Recent findings published in Journal of Neuroscience tracked brain waves that are sent to higher brain areas. By understanding their activity when a predictive error occurs, the researchers hope to find a better understanding of Autism Spectrum Disorder and Schizophrenia.
Every millisecond, our brains recognize many objects, even if there is only minimal visual information. Researchers at Goethe University believe that our brains are able to recognize these objects quickly because our brains are constantly making predictions and comparing them to incoming information. When mismatches occur, our brain is forced to use higher areas of the brain to activate the corrections.
In the research presented, photographs called “Mooney faces” were used. Mooney faces, named after the inventor Craig Mooney, are pictures, which have faces in black and white only. Usually, humans are able to recognize the faces easily as well as recognize the age, gender, and facial expression.
In the study, the Mooney faces intentionally violated two expectations that humans usually have. First, the faces were oriented upright. Secondly, the light was directed from above. Because of the two violations, participants had impaired abilities to recognize faces in the picture.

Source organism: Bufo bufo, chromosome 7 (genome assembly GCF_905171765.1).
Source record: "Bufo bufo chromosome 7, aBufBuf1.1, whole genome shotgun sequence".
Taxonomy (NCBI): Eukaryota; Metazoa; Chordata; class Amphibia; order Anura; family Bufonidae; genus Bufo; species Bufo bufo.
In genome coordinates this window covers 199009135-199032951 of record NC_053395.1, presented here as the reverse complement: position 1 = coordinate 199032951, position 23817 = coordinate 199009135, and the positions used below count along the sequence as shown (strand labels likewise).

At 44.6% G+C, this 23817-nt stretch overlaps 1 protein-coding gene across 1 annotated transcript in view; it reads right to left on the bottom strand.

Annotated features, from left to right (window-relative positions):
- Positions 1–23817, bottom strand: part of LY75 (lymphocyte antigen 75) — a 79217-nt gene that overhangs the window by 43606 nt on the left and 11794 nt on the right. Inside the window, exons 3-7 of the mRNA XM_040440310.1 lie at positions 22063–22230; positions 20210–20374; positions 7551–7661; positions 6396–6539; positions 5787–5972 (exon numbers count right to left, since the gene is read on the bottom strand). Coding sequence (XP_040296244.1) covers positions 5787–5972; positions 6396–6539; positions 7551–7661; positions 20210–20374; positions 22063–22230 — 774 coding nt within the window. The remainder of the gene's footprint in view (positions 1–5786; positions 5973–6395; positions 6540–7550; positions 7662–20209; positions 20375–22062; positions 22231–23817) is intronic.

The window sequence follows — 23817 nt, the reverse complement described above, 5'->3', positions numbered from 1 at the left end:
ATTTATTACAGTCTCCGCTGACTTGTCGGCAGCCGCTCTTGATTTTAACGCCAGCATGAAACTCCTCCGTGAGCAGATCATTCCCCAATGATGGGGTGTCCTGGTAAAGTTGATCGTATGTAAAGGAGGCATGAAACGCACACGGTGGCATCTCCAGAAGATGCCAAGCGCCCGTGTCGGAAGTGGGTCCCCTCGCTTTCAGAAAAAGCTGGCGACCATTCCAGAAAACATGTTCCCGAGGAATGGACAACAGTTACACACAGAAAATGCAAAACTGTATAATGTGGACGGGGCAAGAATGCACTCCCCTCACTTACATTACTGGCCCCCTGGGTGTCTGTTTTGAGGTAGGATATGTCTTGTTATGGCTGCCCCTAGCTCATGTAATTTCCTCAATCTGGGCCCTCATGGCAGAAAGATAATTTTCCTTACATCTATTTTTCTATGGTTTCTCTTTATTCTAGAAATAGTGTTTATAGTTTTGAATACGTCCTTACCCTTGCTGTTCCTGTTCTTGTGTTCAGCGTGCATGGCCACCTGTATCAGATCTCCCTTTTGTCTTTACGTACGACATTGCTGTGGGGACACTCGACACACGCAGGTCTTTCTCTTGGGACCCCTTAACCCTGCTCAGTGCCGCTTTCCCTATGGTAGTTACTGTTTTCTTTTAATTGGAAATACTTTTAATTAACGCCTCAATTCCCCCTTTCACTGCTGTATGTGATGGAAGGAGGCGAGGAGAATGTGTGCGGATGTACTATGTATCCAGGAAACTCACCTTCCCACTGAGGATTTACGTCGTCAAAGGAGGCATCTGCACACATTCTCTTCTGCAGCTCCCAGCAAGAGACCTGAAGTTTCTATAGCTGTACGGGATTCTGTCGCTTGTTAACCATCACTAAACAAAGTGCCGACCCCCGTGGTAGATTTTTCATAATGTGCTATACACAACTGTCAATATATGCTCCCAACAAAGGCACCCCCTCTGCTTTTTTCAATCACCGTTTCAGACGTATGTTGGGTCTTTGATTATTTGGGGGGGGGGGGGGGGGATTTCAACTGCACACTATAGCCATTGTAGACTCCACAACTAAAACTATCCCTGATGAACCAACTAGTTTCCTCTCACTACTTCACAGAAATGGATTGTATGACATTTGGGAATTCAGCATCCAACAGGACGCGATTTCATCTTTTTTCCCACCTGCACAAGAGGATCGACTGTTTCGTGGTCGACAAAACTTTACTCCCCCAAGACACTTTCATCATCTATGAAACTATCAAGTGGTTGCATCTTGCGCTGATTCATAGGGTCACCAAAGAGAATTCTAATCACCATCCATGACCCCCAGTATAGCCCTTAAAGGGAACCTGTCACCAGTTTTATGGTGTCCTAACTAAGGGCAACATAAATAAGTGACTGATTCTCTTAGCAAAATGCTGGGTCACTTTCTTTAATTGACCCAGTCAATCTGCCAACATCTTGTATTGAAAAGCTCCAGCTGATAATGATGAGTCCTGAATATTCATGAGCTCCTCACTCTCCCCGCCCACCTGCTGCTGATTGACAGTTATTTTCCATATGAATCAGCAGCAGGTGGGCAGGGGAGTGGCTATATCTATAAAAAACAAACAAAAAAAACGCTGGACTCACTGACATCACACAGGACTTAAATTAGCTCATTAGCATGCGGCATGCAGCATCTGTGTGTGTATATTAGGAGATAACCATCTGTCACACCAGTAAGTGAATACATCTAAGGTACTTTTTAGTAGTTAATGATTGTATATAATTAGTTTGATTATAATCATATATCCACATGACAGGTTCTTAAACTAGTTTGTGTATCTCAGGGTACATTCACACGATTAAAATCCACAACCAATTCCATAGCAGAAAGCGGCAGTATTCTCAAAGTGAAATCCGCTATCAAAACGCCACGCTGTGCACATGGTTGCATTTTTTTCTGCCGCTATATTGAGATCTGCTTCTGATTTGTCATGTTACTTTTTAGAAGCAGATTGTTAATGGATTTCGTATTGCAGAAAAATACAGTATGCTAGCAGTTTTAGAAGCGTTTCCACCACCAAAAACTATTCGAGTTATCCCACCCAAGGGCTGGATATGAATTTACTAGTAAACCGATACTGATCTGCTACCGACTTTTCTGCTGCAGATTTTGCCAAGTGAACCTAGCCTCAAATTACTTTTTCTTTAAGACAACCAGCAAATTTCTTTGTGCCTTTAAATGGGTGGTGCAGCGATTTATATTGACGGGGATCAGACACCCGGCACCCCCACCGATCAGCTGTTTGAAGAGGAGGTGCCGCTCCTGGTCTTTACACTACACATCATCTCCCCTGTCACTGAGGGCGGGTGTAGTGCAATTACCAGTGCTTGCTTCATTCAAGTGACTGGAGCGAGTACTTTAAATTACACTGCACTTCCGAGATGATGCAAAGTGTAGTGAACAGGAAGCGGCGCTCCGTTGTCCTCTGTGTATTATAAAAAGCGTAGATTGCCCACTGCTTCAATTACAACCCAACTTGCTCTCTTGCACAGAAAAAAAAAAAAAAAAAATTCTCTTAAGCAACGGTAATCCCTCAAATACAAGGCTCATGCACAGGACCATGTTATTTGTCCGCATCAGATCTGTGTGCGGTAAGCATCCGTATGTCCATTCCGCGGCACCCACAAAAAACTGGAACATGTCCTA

In this type of situation, the brain is forced to” fix” the orientation. The researchers explain this with a theory called “Predictive Coding” which suggests that signals only have to be sent to higher brain areas for processing if predictions aren’t immediately met. However, other researchers predict the opposite.
The “Predictive Coding” theory can now be tested. At the Strungmann Insititute, Frankfurt scientists are able to measure brain waves and, therefore, are able to see when brain waves change. Researchers say that everyday brain wave activity is at about 90 Hertz, but when the brain sees something that is visually contradicting, brain waves increase because of the use of higher areas of the brain.
The results are important because the brain waves used in perception are impaired in people with schizophrenia or Autism Spectrum Disorder. Researchers hope to gain a better understanding of both disorders through further predictive brain wave studies, helping patients find a way to correct their predictive errors.
Original coverage from News-Medical.net
By Sejal Sheth